Here’s an excerpt from a recent NY Times column by Nicholas Kristof titled “Something Scary in the Pantry“:
“Your body is probably home to a chemical called bisphenol A, or BPA. It’s a synthetic estrogen that United States factories now use in everything from plastics to epoxies — to the tune of six pounds per American per year. That’s a lot of estrogen. More than 92 percent of Americans have BPA in their urine, and scientists have linked it — though not conclusively — to everything from breast cancer to obesity, from attention deficit disorder to genital abnormalities in boys and girls alike.
Now it turns out it’s in our food.
Consumer Reports magazine tested an array of brand-name canned foods for a report in its December issue and found BPA in almost all of them. The magazine says that relatively high levels turned up, for example, in Progresso vegetable soup, Campbell’s condensed chicken noodle soup, and Del Monte Blue Lake cut green beans.
The magazine also says it found BPA in the canned liquid version of Similac Advance infant formula (but not in the powdered version) and in canned Nestlé Juicy Juice (but not in the juice boxes). The BPA in the food probably came from an interior coating used in many cans.
Should we be alarmed?
The chemical industry doesn’t think so. Steven Hentges of the American Chemistry Council dismissed the testing, noting that Americans absorb quantities of BPA at levels that government regulators have found to be safe. Mr. Hentges also pointed to a new study indicating that BPA exposure did not cause abnormalities in the reproductive health of rats.
But more than 200 other studies have shown links between low doses of BPA and adverse health effects, according to the Breast Cancer Fund, which is trying to ban the chemical from food and beverage containers.
“The vast majority of independent scientists — those not working for industry — are concerned about early-life low-dose exposures to BPA,” said Janet Gray, a Vassar College professor who is science adviser to the Breast Cancer Fund.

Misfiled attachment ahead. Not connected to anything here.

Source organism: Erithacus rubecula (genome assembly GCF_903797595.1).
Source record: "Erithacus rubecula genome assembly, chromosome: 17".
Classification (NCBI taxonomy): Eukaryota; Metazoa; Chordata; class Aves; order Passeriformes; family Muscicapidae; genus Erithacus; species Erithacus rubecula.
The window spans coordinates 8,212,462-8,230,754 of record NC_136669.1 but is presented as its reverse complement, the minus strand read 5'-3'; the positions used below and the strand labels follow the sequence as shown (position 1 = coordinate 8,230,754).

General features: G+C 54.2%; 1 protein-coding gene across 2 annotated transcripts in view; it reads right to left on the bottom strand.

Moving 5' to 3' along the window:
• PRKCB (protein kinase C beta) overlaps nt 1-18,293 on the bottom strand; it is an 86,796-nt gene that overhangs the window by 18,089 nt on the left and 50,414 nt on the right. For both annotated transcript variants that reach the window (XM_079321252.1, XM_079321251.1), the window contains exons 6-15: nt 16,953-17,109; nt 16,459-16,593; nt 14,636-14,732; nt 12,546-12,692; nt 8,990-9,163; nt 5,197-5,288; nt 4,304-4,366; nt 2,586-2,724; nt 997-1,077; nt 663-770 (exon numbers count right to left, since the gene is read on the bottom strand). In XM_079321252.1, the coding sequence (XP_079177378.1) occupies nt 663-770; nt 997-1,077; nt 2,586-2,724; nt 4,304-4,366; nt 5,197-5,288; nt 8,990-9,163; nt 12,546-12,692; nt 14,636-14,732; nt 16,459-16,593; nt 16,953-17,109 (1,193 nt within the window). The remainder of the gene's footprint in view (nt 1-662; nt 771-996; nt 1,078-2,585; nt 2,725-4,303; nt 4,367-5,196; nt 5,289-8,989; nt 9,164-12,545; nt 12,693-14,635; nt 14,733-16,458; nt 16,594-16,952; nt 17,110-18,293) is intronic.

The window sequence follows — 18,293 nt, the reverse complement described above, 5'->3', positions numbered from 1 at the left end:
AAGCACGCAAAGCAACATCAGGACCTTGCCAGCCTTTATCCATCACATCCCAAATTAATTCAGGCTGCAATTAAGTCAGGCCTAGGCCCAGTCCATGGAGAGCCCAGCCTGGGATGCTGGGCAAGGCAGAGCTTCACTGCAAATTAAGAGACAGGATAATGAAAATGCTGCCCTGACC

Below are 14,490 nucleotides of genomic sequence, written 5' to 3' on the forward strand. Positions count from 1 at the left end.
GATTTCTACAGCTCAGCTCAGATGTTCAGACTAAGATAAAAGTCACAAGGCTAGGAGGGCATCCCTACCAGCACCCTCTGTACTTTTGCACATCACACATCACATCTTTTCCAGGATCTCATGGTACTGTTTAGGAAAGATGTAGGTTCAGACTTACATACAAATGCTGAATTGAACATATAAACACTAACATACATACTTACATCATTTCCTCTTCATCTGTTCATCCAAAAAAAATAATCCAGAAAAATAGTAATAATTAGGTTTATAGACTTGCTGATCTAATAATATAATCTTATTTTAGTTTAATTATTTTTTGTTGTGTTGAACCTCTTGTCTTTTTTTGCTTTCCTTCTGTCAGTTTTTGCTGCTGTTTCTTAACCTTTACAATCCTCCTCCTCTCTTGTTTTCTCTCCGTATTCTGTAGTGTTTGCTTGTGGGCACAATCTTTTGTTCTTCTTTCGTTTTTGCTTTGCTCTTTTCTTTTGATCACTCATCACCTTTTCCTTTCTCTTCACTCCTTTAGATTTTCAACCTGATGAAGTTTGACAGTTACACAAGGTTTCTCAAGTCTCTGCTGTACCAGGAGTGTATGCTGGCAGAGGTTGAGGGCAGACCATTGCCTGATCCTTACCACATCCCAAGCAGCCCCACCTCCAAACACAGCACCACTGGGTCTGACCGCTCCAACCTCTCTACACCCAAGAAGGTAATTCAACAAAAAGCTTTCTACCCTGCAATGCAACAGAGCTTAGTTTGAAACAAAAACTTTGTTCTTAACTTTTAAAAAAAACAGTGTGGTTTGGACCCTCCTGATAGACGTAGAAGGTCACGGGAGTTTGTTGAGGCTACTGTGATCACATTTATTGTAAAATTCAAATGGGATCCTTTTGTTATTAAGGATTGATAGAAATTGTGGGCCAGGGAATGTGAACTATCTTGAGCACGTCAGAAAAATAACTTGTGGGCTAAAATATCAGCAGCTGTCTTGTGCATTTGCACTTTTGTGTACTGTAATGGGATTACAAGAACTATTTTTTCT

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Mr. Kristof elaborates further on the theme on his blog. Excerpts:
“…..As I note in the column, the evidence is not conclusive — it’s a bit like tobacco in the 1970’s, for there are hundreds of studies showing linkages with adverse health effects, and scientists understand the mechanisms for those harms, but there is still much that is not understood about what dose of BPA causes what harm at what age. For example, the chemical industry cites one recent study in which BPA did not cause harm to the reproductive health of Long-Evans rats. But that strain of rats has been found to be less susceptible to endocrine disruptors, while CD-1 mice (also used in many experiments) are more vulnerable. Are humans more like Long-Evans rats or like CD-1 mice? We don’t know. But there are so many studies showing low-dose effects on animals and humans that the precautionary principle should apply: let’s try to cut back on exposures….”
“…..Still, it’s troubling to see the recent studies showing that higher levels of BPA in the blood correlate to obesity, diabetes, miscarriages and cardiovascular problems — even in adults who have plenty of hormones in their bodies. For safety’s sake, I’m steering clear of BPA to the extent I can. The FDA has generally dropped the ball on regulation of chemicals over the years, particularly in the Bush years, but it is now reviewing BPA again and I have a bit more confidence that it will follow science today in a way that it didn’t.
The mental concept we have of environmental damage tends to be on dirty air or filthy water — things we can see. But it may be that today the most insidious damage is hormones in the environment that have profound effects on our bodies, even though they are invisible. Your thoughts?…..”